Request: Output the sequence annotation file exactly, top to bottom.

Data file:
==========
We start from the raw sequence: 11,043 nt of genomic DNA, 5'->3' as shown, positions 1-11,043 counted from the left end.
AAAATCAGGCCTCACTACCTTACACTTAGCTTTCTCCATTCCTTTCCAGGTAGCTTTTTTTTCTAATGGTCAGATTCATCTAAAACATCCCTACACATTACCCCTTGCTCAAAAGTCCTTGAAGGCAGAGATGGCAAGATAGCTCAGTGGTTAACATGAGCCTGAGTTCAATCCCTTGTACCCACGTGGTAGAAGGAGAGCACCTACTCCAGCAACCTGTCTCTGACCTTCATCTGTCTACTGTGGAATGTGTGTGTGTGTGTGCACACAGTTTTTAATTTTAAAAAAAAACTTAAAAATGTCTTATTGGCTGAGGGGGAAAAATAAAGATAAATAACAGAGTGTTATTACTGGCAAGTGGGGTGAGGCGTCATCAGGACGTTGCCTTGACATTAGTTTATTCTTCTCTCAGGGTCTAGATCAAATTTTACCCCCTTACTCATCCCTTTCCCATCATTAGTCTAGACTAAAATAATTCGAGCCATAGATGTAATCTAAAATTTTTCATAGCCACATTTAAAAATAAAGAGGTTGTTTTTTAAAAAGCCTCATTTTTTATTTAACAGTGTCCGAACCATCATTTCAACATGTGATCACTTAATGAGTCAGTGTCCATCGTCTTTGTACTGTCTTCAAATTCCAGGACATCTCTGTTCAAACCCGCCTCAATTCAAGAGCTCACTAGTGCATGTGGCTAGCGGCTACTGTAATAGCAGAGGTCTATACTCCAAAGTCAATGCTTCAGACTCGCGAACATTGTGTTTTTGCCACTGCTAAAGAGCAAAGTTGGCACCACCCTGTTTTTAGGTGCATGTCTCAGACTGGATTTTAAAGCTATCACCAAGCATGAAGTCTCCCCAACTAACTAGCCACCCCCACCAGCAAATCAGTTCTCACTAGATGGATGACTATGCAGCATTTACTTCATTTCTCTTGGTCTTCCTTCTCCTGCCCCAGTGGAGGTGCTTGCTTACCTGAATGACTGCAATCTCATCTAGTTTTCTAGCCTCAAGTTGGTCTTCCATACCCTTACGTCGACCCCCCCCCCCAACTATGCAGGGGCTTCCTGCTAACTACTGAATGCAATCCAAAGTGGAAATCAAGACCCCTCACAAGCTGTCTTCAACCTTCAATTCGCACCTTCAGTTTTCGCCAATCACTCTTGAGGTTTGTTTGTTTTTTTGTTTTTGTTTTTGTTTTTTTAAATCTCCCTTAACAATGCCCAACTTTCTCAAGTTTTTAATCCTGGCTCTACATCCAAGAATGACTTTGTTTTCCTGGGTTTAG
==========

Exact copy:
We start from the raw sequence: 11,043 nt of genomic DNA, 5'->3' as shown, positions 1-11,043 counted from the left end.
AAAATCAGGCCTCACTACCTTACACTTAGCTTTCTCCATTCCTTTCCAGGTAGCTTTTTTTTCTAATGGTCAGATTCATCTAAAACATCCCTACACATTACCCCTTGCTCAAAAGTCCTTGAAGGCAGAGATGGCAAGATAGCTCAGTGGTTAACATGAGCCTGAGTTCAATCCCTTGTACCCACGTGGTAGAAGGAGAGCACCTACTCCAGCAACCTGTCTCTGACCTTCATCTGTCTACTGTGGAATGTGTGTGTGTGTGTGCACACAGTTTTTAATTTTAAAAAAAAACTTAAAAATGTCTTATTGGCTGAGGGGGAAAAATAAAGATAAATAACAGAGTGTTATTACTGGCAAGTGGGGTGAGGCGTCATCAGGACGTTGCCTTGACATTAGTTTATTCTTCTCTCAGGGTCTAGATCAAATTTTACCCCCTTACTCATCCCTTTCCCATCATTAGTCTAGACTAAAATAATTCGAGCCATAGATGTAATCTAAAATTTTTCATAGCCACATTTAAAAATAAAGAGGTTGTTTTTTAAAAAGCCTCATTTTTTATTTAACAGTGTCCGAACCATCATTTCAACATGTGATCACTTAATGAGTCAGTGTCCATCGTCTTTGTACTGTCTTCAAATTCCAGGACATCTCTGTTCAAACCCGCCTCAATTCAAGAGCTCACTAGTGCATGTGGCTAGCGGCTACTGTAATAGCAGAGGTCTATACTCCAAAGTCAATGCTTCAGACTCGCGAACATTGTGTTTTTGCCACTGCTAAAGAGCAAAGTTGGCACCACCCTGTTTTTAGGTGCATGTCTCAGACTGGATTTTAAAGCTATCACCAAGCATGAAGTCTCCCCAACTAACTAGCCACCCCCACCAGCAAATCAGTTCTCACTAGATGGATGACTATGCAGCATTTACTTCATTTCTCTTGGTCTTCCTTCTCCTGCCCCAGTGGAGGTGCTTGCTTACCTGAATGACTGCAATCTCATCTAGTTTTCTAGCCTCAAGTTGGTCTTCCATACCCTTACGTCGACCCCCCCCCCCAACTATGCAGGGGCTTCCTGCTAACTACTGAATGCAATCCAAAGTGGAAATCAAGACCCCTCACAAGCTGTCTTCAACCTTCAATTCGCACCTTCAGTTTTCGCCAATCACTCTTGAGGTTTGTTTGTTTTTTTGTTTTTGTTTTTGTTTTTTTAAATCTCCCTTAACAATGCCCAACTTTCTCAAGTTTTTAATCCTGGCTCTACATCCAAGAATGACTTTGTTTTCCTGGGTTTAG